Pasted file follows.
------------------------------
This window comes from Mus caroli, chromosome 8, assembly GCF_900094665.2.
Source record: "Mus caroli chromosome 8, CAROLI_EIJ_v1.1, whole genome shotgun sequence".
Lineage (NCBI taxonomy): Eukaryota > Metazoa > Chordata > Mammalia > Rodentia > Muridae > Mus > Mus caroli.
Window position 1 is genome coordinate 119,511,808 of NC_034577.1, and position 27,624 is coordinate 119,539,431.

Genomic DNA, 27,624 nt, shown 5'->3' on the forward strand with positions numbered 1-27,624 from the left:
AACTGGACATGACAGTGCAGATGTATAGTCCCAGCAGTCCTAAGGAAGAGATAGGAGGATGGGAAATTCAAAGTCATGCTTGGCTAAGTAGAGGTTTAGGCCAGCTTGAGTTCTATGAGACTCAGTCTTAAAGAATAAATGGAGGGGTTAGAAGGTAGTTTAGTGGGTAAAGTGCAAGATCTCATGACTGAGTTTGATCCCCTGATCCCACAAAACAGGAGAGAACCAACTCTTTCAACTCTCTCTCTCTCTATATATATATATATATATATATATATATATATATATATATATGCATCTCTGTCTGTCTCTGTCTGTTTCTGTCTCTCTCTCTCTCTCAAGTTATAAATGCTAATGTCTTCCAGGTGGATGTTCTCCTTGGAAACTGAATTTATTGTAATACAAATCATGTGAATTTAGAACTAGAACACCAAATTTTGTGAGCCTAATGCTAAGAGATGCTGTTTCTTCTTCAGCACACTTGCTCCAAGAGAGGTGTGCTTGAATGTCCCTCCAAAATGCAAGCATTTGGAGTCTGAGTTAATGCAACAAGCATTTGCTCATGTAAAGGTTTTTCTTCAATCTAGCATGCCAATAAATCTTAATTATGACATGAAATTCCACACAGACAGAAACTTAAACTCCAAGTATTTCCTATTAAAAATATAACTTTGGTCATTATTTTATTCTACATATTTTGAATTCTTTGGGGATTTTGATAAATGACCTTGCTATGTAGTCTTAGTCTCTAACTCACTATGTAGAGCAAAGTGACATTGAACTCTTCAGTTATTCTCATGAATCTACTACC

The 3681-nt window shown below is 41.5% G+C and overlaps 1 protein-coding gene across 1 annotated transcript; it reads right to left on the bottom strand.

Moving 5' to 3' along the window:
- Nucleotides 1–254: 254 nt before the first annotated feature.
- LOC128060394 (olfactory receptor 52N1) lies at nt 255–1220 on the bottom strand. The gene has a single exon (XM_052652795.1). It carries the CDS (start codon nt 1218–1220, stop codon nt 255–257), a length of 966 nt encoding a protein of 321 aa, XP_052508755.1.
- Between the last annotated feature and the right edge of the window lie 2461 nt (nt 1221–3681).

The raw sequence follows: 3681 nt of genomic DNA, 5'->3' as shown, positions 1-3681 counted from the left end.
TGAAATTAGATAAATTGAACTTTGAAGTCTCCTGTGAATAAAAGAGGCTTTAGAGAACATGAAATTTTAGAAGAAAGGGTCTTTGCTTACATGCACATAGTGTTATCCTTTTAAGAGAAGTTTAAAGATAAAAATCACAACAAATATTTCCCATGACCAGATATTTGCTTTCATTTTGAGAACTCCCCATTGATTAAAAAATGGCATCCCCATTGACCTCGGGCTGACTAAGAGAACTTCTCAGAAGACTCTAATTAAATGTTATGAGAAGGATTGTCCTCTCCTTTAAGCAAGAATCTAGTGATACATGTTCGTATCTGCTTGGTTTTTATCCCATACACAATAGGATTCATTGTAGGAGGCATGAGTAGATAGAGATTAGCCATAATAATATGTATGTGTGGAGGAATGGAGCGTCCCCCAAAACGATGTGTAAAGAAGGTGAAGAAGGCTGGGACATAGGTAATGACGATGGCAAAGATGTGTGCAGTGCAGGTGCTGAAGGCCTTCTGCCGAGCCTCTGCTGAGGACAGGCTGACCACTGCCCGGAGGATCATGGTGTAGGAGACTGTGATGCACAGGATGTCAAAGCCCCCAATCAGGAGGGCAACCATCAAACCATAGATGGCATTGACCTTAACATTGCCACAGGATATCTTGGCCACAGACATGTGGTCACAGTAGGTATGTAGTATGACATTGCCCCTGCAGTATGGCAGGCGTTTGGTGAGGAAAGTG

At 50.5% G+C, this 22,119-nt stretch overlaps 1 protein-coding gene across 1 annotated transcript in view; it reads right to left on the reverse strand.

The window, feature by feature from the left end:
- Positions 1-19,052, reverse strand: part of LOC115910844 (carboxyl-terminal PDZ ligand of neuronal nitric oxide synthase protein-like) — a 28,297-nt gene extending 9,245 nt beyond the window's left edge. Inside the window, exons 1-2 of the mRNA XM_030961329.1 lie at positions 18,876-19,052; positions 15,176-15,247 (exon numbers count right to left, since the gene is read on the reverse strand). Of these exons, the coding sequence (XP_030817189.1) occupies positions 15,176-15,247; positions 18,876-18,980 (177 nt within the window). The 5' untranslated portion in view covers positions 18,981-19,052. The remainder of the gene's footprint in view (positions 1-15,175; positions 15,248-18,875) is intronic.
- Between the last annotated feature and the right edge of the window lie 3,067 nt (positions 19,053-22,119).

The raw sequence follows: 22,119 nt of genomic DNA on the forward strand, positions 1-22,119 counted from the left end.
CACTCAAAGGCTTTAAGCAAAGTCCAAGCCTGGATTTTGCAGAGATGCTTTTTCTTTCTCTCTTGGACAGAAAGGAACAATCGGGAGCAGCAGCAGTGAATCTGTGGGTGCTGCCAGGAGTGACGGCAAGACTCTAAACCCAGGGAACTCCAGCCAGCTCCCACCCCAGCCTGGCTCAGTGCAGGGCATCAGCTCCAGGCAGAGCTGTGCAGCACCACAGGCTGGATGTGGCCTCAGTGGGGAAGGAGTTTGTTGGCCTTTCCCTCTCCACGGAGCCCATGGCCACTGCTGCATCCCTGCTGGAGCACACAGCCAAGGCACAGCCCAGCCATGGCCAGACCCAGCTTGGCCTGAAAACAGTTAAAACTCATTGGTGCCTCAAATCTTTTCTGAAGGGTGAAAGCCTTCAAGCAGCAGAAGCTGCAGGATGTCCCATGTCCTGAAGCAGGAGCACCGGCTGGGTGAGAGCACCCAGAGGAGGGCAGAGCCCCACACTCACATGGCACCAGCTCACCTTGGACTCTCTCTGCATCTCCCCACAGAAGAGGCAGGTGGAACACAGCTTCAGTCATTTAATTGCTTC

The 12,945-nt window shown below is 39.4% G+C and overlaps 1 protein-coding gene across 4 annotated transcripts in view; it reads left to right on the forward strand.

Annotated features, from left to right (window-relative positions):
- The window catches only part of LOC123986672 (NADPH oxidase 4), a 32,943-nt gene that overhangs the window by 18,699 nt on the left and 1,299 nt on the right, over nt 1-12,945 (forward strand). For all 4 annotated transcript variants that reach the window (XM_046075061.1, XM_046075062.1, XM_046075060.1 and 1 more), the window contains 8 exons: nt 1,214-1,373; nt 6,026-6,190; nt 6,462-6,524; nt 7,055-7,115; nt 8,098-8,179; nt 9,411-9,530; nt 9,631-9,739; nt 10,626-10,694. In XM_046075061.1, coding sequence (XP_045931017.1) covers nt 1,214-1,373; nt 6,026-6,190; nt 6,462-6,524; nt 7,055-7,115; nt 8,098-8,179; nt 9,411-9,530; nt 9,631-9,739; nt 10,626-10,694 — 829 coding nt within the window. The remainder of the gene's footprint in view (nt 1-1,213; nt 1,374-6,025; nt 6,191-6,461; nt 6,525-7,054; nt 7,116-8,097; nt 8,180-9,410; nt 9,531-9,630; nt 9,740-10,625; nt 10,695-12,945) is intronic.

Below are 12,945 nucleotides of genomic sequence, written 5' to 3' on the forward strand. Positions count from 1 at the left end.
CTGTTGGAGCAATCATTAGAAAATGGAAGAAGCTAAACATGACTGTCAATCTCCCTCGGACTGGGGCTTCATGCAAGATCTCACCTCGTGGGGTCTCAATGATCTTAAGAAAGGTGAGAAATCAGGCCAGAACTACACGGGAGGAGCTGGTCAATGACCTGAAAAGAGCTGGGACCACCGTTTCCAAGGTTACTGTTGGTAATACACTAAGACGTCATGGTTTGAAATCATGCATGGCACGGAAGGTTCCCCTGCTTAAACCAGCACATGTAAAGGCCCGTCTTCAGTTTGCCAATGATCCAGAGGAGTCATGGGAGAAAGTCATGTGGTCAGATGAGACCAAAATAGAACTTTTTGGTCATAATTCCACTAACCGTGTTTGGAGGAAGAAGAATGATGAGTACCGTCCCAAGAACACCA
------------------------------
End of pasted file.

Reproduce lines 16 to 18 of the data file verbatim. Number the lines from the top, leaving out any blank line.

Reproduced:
- Positions 1-19,052, reverse strand: part of LOC115910844 (carboxyl-terminal PDZ ligand of neuronal nitric oxide synthase protein-like) — a 28,297-nt gene extending 9,245 nt beyond the window's left edge. Inside the window, exons 1-2 of the mRNA XM_030961329.1 lie at positions 18,876-19,052; positions 15,176-15,247 (exon numbers count right to left, since the gene is read on the reverse strand). Of these exons, the coding sequence (XP_030817189.1) occupies positions 15,176-15,247; positions 18,876-18,980 (177 nt within the window). The 5' untranslated portion in view covers positions 18,981-19,052. The remainder of the gene's footprint in view (positions 1-15,175; positions 15,248-18,875) is intronic.
- Between the last annotated feature and the right edge of the window lie 3,067 nt (positions 19,053-22,119).

The raw sequence follows: 22,119 nt of genomic DNA on the forward strand, positions 1-22,119 counted from the left end.